Bal Thackeray: godfather of nativists in India's most cosmopolitan city
In death as in life, Bal Thackeray divided Mumbai. Mumbaikars shuttered shops fearing violence, while hundreds of thousands thronged the funeral today of the Shiv Sena founder.
The funeral of Bal Thackeray, a nativist leader who dominated the politics of Mumbai, has brought the city of nearly 20 million to a standstill. Shops widows are shuttered, movie theaters closed, and people across the metropolis are staying in their homes. But not everything is closing down out of respect: Many in Mumbai feel they have been forced into mourning.Skip to next paragraph
In Pictures Chowpatty Beach
Subscribe Today to the Monitor
In life, Mr. Thackeray deployed volunteers of his right-wing Shiv Sena party as "Hindu warriors," intimidating opponents and at times stirring up communal tensions. In 1992, he called on his volunteers to join a wider right-wing Hindu effort to demolish the historic Babri Mosque, an incident that touched off deadly religious riots. At times, he argued Hindus needed suicide bombers to counter Islamic terrorism. Believed too powerful to be challenged, he was never prosecuted for any of the violent episodes involving the Shiv Sena. Over the years, he railed against non-Indian traditions like Valentine's Day, the revival of cricket matches between India and Pakistan, and the prevalence of non-local actors in Bollywood movies.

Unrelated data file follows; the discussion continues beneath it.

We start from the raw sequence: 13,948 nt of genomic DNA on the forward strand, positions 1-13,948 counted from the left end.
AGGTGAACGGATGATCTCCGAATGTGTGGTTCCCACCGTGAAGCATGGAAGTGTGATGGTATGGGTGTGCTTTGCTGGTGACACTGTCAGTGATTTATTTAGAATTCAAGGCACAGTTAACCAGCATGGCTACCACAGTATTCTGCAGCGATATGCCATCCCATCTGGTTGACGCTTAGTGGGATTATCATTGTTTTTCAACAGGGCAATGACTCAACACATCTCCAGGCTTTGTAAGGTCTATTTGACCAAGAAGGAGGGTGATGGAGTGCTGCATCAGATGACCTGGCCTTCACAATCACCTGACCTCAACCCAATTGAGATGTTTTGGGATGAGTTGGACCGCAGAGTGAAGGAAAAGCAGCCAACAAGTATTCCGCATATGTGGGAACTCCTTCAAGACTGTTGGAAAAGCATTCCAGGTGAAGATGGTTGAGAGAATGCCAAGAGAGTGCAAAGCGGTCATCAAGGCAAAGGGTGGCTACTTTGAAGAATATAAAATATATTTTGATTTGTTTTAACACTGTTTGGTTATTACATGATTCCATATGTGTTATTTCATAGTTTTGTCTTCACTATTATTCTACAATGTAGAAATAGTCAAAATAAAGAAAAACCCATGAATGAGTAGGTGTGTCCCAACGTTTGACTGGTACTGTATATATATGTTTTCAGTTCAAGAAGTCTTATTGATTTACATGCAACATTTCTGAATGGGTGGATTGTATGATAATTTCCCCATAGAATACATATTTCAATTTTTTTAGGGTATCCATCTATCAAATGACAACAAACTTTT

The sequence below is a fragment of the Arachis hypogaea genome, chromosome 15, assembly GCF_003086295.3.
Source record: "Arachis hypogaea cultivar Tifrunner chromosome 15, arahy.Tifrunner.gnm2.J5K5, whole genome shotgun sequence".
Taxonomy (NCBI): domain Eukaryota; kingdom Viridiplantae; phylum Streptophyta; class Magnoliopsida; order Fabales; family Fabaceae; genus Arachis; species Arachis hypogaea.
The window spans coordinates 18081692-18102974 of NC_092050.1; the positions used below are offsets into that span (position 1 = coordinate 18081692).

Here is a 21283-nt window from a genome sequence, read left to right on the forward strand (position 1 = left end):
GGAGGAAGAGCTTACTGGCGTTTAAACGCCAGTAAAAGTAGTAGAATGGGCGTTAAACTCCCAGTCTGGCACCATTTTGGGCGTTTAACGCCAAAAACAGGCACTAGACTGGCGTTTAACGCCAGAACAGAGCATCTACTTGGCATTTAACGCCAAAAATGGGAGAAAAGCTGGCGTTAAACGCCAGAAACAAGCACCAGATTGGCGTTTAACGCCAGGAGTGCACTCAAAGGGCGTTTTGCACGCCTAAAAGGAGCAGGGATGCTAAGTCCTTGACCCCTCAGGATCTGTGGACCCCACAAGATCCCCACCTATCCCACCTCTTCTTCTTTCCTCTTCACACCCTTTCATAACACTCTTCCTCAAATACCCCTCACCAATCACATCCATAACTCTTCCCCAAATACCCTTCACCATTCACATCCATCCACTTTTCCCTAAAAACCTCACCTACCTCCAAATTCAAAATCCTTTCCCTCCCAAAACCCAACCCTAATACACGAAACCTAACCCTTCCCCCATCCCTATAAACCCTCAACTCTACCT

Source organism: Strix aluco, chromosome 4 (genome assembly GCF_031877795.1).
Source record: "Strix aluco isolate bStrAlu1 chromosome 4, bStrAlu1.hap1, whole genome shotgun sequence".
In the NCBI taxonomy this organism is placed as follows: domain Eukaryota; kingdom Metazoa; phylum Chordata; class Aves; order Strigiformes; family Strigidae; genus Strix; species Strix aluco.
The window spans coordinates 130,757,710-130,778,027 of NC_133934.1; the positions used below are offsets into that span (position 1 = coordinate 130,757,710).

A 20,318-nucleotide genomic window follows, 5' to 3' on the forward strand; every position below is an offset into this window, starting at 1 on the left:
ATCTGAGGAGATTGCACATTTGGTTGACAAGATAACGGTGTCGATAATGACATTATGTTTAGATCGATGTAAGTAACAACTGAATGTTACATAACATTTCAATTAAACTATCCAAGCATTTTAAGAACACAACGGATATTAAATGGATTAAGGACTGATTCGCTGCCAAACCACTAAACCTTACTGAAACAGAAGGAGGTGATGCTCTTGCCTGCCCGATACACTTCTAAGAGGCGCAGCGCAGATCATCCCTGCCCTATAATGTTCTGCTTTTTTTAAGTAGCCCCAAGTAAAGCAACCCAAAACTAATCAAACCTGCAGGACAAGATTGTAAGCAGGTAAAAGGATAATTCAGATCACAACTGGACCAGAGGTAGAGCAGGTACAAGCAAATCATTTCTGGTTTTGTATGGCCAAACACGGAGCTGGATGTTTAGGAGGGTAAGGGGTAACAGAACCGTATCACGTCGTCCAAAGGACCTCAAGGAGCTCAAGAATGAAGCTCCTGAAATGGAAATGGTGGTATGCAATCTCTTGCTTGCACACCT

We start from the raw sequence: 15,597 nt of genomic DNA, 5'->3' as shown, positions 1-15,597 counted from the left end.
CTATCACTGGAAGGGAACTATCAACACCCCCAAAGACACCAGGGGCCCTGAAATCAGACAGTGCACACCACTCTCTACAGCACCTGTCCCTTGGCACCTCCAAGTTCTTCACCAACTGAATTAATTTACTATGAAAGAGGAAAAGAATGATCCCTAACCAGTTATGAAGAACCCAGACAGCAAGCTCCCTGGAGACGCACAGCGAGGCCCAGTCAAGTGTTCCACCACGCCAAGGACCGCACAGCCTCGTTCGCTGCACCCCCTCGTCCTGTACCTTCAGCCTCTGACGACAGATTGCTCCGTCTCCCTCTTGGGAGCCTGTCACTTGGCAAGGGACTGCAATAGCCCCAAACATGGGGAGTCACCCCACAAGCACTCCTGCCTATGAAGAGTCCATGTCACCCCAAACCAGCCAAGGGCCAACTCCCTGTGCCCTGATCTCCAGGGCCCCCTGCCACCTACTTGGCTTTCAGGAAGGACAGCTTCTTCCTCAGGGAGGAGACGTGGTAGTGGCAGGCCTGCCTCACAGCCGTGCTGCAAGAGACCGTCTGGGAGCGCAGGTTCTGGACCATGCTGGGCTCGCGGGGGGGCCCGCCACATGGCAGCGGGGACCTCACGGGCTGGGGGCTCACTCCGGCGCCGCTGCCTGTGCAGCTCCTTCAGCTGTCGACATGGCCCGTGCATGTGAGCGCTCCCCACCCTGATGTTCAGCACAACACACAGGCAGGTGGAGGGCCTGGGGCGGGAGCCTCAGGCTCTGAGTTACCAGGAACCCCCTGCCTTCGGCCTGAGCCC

Upon his death from a heart attack Saturday, the city immediately began shutting down out of concern that violence would erupt and 48,000 police officers were put on high alert.
“The power Bal Thackeray and the Shiv Sena wield across Mumbai is not about people’s support of the party as much as it’s about blackmail,” says a Mumbai-based Bollywood actor, who is Hindu and asked to remain anonymous for fear of violent repercussions. “If people did not shut their shops or went on the streets they would likely be attacked by Sena members. The party has been able to create a fear psychosis. If people do not give reverence to them and do what they say they have the ability to mobilize people to hurt you.”
But Thackeray clearly has deep springs of support, too, as the hundreds of thousands who came out to his funeral attested. While many of the city's minorities and more educated found Thackeray's tactics distasteful and oppressive, middle class and poor Marathis – members of the main ethnic group in the surrounding Maharashtra state – see him as a big brother who safeguarded their jobs from the massive influx of migrants from all over India.
Thackeray's six-decade career began as a cartoonist. Giving voice to nativist concerns in a rapidly expanding city, Thackeray – who said he was an admirer of Hitler and dawned stylish sunglasses – gained a powerful following as he fought for the Hindu and Marathi character of the city and surrounding state. He was pivotal in the push to change the name of the city from Bombay to Mumbai.